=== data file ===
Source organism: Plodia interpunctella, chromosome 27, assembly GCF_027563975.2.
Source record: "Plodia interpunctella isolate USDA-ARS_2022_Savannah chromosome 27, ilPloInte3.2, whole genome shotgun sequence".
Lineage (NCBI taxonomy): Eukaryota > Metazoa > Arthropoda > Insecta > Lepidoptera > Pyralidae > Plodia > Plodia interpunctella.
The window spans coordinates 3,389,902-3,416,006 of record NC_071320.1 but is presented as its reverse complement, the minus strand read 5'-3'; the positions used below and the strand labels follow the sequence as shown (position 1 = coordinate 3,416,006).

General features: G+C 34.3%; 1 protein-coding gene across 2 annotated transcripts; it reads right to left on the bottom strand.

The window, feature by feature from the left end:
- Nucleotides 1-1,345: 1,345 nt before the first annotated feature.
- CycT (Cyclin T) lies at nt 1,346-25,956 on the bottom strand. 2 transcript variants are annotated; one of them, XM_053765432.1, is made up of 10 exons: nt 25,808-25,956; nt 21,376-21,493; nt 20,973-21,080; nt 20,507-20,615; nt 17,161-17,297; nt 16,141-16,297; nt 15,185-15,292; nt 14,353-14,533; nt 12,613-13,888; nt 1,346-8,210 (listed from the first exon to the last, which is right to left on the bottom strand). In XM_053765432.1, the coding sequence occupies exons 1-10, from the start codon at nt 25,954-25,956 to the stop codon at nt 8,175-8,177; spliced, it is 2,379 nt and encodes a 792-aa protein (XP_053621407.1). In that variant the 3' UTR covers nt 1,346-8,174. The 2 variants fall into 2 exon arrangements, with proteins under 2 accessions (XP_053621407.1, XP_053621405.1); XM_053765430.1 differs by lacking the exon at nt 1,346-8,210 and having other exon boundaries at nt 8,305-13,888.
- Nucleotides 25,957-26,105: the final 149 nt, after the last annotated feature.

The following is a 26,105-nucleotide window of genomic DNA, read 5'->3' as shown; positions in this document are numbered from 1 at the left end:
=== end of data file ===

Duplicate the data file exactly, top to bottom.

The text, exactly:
Source organism: Plodia interpunctella, chromosome 27, assembly GCF_027563975.2.
Source record: "Plodia interpunctella isolate USDA-ARS_2022_Savannah chromosome 27, ilPloInte3.2, whole genome shotgun sequence".
Lineage (NCBI taxonomy): Eukaryota > Metazoa > Arthropoda > Insecta > Lepidoptera > Pyralidae > Plodia > Plodia interpunctella.
The window spans coordinates 3,389,902-3,416,006 of record NC_071320.1 but is presented as its reverse complement, the minus strand read 5'-3'; the positions used below and the strand labels follow the sequence as shown (position 1 = coordinate 3,416,006).

General features: G+C 34.3%; 1 protein-coding gene across 2 annotated transcripts; it reads right to left on the bottom strand.

The window, feature by feature from the left end:
- Nucleotides 1-1,345: 1,345 nt before the first annotated feature.
- CycT (Cyclin T) lies at nt 1,346-25,956 on the bottom strand. 2 transcript variants are annotated; one of them, XM_053765432.1, is made up of 10 exons: nt 25,808-25,956; nt 21,376-21,493; nt 20,973-21,080; nt 20,507-20,615; nt 17,161-17,297; nt 16,141-16,297; nt 15,185-15,292; nt 14,353-14,533; nt 12,613-13,888; nt 1,346-8,210 (listed from the first exon to the last, which is right to left on the bottom strand). In XM_053765432.1, the coding sequence occupies exons 1-10, from the start codon at nt 25,954-25,956 to the stop codon at nt 8,175-8,177; spliced, it is 2,379 nt and encodes a 792-aa protein (XP_053621407.1). In that variant the 3' UTR covers nt 1,346-8,174. The 2 variants fall into 2 exon arrangements, with proteins under 2 accessions (XP_053621407.1, XP_053621405.1); XM_053765430.1 differs by lacking the exon at nt 1,346-8,210 and having other exon boundaries at nt 8,305-13,888.
- Nucleotides 25,957-26,105: the final 149 nt, after the last annotated feature.

The following is a 26,105-nucleotide window of genomic DNA, read 5'->3' as shown; positions in this document are numbered from 1 at the left end: